The Vilna Gaon State Jewish Museum

Valstybinis Vilniaus Gaono Zydu Muziejus

The Vilna Gaon State Jewish Museum has 5  Expositional sites:

  • Holocaust exhibit (The Green House), Pamėnkalnio St. 12, Vilnius, Lithuania
  • Tolerance Center, (Judaica, History, Modern Art) Naugarduko St. 10/2, Vilnius, Lithuania
  • Memorial Museum of Paneriai, Agrastų St. 15, Vilnius, Lithuania
  • Jacques Lipchitz Memorial Museum, Šv. Jokūbo St. 17, Druskininkai (Closed for renovation), Lithuania
  • Future Center of Litvak Culture and Art, Pylimo St. 4, Vilnius (Closed for renovation), Lithuania
The Holocaust exhibition tells of the culture and history of a once prolific Lithuanian ethnic minority, it tells the story of the Jews from their arrival in the Grand Duchy of Lithuania till their tragic death in the 20th century. "Litvak civilization" is a vanished world that bears witness to the city of Vilnius's role once as the Jerusalem of Lithuania, while Litvaks lived in almost every village, town and city. This nation who gave Lithuania and the world the landscape painter Isaak Levitan, the violinist Yasha Heifetz, the artist Chaim Soutine, the sculptor Jacques Lipschitz, the podiatrist Tsemakh Shabad who was the prototype for the fictional Dr. Aiskauda, lost about 94% of its members during World War II, and Lithuania lost so many of its own citizens as well. 

The Tolerance Center, a section of the Vilna Gaon State Jewish  Museum, seeks to spread the values of tolerance in society. The genocide against the Jews in WWII and the persecution and destruction of other ethnic minorities demonstrated the worst features of humanity: hate, apathy, violence and racial discrimination. Our goal is to contribute to making sure this tragedy doesn‘t repeat itself on different scales and in different ways in Lithuania and the world. Education is an effective way to foster tolerance in society, teaching historical truth, freedom of thought, human rights, the ideals of education and imparting understanding for other cultures and traditions.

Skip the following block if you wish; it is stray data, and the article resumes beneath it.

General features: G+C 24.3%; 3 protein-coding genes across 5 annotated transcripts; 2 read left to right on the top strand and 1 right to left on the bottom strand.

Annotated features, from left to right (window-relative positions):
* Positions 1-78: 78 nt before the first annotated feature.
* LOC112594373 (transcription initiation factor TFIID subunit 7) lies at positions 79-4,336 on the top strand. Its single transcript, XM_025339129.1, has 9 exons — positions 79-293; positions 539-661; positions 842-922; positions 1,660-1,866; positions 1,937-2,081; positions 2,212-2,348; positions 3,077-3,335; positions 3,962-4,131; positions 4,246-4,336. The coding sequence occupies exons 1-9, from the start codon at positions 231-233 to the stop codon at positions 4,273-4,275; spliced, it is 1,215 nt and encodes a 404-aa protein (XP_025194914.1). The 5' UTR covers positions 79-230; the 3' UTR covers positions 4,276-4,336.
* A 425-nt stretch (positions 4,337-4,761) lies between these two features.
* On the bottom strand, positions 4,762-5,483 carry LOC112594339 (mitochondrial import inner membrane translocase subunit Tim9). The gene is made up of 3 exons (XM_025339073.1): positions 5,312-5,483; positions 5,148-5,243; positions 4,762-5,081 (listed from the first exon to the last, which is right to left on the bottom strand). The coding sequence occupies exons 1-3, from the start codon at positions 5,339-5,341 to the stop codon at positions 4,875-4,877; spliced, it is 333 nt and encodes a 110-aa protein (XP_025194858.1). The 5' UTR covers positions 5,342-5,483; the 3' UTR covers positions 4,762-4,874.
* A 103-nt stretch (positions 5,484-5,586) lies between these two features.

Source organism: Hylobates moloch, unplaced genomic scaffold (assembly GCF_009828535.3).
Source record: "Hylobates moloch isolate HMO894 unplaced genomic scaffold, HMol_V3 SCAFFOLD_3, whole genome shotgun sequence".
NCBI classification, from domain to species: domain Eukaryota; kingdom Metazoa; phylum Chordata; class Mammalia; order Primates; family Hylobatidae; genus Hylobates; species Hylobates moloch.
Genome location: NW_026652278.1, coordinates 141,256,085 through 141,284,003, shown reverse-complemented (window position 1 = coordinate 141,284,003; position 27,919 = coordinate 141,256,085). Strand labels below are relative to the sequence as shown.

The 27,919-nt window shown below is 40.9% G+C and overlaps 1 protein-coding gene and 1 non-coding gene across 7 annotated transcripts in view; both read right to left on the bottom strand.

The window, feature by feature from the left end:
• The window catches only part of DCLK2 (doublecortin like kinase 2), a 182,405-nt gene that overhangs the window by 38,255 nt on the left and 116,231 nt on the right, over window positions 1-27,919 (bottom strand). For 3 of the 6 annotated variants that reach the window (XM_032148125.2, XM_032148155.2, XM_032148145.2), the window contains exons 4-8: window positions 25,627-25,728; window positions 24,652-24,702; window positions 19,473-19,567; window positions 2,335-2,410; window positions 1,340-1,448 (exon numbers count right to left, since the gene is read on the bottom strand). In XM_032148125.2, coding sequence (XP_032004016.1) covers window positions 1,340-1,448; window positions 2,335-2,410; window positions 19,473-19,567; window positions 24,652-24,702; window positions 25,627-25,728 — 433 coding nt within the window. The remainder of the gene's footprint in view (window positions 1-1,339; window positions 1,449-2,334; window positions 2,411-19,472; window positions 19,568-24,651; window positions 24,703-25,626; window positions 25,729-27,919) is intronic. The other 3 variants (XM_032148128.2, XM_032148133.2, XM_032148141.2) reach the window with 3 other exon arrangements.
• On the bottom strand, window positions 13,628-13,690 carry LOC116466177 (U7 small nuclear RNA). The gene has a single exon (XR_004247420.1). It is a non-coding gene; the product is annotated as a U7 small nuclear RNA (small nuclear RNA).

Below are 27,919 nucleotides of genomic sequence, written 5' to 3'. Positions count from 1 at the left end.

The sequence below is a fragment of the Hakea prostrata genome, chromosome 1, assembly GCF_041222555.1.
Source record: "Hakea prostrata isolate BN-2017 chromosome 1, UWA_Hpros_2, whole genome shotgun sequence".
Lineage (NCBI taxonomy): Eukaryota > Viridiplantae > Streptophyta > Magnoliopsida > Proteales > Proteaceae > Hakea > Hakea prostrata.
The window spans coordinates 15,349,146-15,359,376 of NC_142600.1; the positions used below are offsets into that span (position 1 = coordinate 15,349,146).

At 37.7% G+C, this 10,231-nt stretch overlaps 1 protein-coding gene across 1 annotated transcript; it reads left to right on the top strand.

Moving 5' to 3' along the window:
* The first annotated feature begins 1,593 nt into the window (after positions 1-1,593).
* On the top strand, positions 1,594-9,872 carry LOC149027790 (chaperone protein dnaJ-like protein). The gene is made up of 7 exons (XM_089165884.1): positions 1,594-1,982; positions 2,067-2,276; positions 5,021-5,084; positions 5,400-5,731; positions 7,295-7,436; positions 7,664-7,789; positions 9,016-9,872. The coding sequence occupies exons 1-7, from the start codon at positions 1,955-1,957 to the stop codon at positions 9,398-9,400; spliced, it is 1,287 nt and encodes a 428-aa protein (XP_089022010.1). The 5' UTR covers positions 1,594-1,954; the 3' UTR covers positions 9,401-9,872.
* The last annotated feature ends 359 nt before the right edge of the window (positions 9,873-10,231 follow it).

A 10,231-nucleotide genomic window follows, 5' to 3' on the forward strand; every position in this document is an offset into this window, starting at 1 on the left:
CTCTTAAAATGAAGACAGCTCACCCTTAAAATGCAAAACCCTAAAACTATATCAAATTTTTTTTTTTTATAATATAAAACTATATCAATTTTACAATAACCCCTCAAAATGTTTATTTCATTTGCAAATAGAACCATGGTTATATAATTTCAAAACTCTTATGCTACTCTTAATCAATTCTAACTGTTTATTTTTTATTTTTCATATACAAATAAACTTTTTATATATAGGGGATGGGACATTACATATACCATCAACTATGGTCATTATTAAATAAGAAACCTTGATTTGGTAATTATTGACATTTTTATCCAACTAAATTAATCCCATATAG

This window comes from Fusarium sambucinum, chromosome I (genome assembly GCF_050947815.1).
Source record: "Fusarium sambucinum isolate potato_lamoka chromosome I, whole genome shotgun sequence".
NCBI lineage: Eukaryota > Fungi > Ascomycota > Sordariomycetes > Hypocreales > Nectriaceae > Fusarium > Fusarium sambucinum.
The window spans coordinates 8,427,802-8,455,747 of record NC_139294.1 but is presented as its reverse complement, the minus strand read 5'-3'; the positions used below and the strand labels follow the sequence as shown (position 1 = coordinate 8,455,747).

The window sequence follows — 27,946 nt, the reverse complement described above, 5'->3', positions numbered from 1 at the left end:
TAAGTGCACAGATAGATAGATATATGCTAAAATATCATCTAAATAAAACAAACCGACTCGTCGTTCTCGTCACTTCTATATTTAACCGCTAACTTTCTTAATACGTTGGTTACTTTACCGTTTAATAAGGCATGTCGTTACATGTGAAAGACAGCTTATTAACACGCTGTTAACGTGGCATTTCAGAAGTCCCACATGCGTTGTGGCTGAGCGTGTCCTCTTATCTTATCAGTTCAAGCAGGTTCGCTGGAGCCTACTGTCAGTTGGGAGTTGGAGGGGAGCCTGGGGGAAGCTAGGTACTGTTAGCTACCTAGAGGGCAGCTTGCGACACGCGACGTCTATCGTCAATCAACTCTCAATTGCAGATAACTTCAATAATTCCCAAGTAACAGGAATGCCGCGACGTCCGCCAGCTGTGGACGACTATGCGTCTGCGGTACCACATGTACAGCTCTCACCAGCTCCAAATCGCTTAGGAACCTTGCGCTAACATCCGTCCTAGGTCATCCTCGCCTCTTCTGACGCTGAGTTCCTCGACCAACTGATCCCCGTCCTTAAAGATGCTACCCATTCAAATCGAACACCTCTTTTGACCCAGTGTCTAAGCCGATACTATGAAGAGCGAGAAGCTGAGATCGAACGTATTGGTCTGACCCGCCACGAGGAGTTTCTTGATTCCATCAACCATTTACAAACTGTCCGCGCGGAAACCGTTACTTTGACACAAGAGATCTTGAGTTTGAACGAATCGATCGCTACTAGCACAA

A permanent exhibition on the heritage of Litvak art and culture, showing the talented potential of Lithuania brutally destroyed during the period of anti-Semitic genocide and Communist repression, is on display at the Tolerance Center. Temporary exhibits, thematic events and projects are aimed at program of recognition of cultures in an open society, spreading culture, the historical legacy and human rights.

The Tolerance Center follows the UNESCO declaration on the principles of tolerance of 1995, which states: “Tolerance is a value in consequence of which peace prevails and the culture of war is replaced by the culture of peace.” Our mission is to contribute to ideas to educate the public about the unique cultural, artistic and historical legacy and to inculcate respect for minority cultures, thus spreading tolerance.

The large central hall of the Tolerance Center is rented out for conferences, discussions, seminars, meetings, lectures and other educational and cultural events.


The Paneriai Memorial Museum was opened in 1960 at the mass murder site Paneriai (at that time it was a branch of the Vilnius Regional Museum). In 1985 a new museum building was built and the exhibition overhauled. The territory was also renovated under architect Jaunutis Makariūnas – the small roads were asphalted, the burial pits were renovated and commemorative stones with Russian and Lithuanian inscriptions were erected. On July 1991 the Jewish community together with Vilnius commitee in Israel erected the first memorial stone with inscriptions in Hebrew, Yiddish, Lithuanian and Russian. In 1991 the Paneriai Memorial Museum was transferred to the Vilna Gaon State Jewish Museum.

In 2009, for the 50 year anniversary of the museum, parts of its exhibition were renovated. The exhibition at the Paneriai Memorial Museum shows documents and reports issued by the Nazi occupiers, personal belongings of killed victims found in the area of the massacres, belongings of killed children found in the pits, sieve used to sift the ashes of burnt corpses for gold, a hook used to drag the corpses out of the pits, chains used on prisoners who burnt corpses; also the clothes of the escape leader Yuri Farber, archaeological objects found at Paneriai in 1964, 1973, 2004.

Exhibitions and events

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Educational programs

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